In recent months, my web host’s performance had grown increasingly worse. Downtime was up, and the time it took to load my blog, the Cranky Flier, had slowed to a crawl far too often. The time had come to switch to another web host, and I decided to make the switch happen all by myself. That may have been a mistake.
My goal was to move the blog but not my small-business website, Cranky Concierge. That’s because the blog receives way more traffic and is thus more affected by downtime. So my hunt for a new host began in earnest. It wasn’t long before I found Pagely, a company that specializes in hosting WordPress blogs. It was a perfect fit. Although Pagely would cost me more than my previous host, its speed and reliability made the investment well worth it. I signed up for an account which came pre-loaded with WordPress installed, and then I started tweaking the new theme I planned to use. (Since I was switching hosts, I figured I’d seize the opportunity to test a new theme and kill two birds with one stone.)
Once the design appeared to be functioning as I’d hoped, it was time to transfer over all of my blog’s data. This is where I ran into trouble. First, I encountered nagging little problems, such as stray commas preventing the file from uploading correctly. I had to work with support on multiple occasions to get it cleaned up correctly. In the meantime, I maintained the old and new sites by posting to both sites simultaneously. That was a waste of time, because the post and comment data went into the database differently on each site. I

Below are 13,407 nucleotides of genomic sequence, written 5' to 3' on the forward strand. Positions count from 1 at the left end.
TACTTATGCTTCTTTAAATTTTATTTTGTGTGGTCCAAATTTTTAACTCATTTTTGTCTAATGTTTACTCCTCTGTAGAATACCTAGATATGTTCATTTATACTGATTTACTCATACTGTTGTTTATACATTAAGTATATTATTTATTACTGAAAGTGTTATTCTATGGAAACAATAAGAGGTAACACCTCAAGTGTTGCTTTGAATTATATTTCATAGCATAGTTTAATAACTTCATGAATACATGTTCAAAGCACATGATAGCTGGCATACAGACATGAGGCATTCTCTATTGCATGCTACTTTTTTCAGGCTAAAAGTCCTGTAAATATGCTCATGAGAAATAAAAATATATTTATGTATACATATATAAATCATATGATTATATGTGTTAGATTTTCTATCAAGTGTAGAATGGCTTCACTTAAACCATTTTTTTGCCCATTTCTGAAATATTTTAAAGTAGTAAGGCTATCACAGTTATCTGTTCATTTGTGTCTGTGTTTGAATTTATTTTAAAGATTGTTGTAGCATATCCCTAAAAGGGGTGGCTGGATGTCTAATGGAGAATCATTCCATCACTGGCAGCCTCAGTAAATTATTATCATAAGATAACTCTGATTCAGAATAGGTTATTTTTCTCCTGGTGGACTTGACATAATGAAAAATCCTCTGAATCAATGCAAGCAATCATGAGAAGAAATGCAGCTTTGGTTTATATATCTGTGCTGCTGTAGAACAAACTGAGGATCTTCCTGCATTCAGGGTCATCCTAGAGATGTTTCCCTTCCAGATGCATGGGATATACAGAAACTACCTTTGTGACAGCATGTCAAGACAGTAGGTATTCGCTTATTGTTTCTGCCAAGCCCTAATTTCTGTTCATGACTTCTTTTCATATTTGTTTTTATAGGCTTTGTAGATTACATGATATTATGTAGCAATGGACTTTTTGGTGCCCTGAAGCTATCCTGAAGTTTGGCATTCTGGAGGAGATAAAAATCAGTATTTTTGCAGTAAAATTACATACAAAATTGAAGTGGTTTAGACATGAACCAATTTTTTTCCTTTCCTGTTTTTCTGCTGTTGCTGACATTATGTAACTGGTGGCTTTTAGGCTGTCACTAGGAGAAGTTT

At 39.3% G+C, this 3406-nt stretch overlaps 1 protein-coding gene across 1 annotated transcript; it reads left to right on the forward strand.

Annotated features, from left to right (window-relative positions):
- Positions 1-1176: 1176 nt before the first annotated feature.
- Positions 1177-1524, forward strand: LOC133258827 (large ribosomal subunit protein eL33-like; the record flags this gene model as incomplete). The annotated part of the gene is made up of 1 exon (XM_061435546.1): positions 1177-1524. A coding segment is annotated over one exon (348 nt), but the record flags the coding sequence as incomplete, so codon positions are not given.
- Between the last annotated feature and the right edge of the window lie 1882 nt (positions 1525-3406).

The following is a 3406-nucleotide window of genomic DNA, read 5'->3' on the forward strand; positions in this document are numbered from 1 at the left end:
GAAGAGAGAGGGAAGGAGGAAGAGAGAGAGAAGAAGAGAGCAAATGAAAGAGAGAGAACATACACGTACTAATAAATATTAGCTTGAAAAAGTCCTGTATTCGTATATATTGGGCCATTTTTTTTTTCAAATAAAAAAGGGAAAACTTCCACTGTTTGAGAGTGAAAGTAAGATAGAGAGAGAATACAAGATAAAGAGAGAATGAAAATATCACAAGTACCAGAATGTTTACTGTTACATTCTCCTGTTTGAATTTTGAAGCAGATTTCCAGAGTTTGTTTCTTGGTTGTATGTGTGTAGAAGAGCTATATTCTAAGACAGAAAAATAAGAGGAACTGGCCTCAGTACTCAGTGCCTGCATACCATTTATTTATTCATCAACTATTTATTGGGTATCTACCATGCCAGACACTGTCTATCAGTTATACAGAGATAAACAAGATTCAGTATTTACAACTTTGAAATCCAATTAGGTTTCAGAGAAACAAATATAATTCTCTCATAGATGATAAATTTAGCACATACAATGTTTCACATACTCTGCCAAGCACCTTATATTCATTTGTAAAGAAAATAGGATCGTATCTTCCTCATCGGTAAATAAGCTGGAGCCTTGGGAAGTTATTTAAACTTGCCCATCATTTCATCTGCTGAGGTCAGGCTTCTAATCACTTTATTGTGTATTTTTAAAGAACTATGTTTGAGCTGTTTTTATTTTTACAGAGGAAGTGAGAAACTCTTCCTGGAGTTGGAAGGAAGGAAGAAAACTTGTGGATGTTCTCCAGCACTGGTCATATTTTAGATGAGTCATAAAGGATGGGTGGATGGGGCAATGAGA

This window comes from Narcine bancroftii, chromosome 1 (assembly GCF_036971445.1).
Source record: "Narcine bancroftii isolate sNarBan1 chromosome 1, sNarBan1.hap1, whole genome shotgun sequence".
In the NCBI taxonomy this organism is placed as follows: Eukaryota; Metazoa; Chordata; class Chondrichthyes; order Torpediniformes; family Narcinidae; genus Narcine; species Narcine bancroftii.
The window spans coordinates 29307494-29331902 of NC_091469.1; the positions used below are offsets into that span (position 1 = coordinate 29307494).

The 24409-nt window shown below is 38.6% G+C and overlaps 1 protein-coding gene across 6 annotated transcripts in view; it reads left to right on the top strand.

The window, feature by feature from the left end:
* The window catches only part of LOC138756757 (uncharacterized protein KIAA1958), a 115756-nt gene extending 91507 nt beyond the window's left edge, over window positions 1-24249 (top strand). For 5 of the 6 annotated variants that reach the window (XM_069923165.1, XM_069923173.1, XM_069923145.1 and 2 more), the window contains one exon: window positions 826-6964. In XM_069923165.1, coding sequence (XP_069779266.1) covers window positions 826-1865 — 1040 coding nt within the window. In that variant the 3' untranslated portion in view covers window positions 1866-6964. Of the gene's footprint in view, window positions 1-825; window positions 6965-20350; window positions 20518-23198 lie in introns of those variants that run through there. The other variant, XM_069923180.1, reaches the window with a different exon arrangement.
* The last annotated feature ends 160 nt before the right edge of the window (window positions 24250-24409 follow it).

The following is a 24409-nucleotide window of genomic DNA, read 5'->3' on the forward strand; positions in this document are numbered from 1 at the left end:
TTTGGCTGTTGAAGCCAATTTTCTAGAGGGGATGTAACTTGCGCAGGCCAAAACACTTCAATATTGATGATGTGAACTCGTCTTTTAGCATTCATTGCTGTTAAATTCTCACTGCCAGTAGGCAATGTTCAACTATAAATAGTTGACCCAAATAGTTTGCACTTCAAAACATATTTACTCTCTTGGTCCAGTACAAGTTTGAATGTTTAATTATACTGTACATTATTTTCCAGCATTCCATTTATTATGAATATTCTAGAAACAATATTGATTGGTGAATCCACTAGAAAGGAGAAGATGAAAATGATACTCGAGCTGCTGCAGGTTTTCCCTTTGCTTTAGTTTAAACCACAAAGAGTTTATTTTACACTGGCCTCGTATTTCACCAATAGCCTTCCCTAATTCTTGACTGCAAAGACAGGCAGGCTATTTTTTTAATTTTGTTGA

ended up having to simply delete the duplicate data from the new install and re-import the data from the old one.
Finally, I thought the new host was ready, so I redirected my domain name to Pagely and … nothing. If I had read the fine print in Pagely’s instructions, I would have realized that
the way I had redirected my domain required me to let Pagely know, so the company could set that up. Whoops! I had to revert back to my old host and try again. Next, I tried to use a different method for redirecting my domain (i.e., setting up a CNAME or an A record), but my domain name’s registrar doesn’t allow that. So I had to wait for Pagely to help me out.
Once my new host did a little work, the blog was good to go. But then, my email had stopped working. The only way to fix that was to change my Domain Name System (DNS) records. Unfortunately, my registrar doesn’t support that, either. That meant the only way to fix the problem was to transfer my domains to another registrar that would let me alter the DNS. So I did. But my email still wasn’t working. It turns out I’d set up conflicting DNS records that prevented my email accounts from functioning.
I could go on an on, but you get the point: I created a lot of unnecessary work for myself, and doing IT work isn’t what a busy small business owner should spend days mucking about with. In the end I’m happy with the switch. The new design looks great and the site loads much faster. Plus Pagely offers a lot of optimization tools that should help me keep the site humming for years to come. But while the support staff has been very responsive, I’d rather not go through all this again. Maybe it’s time that I start to think about getting IT help… but that’s another challenge.
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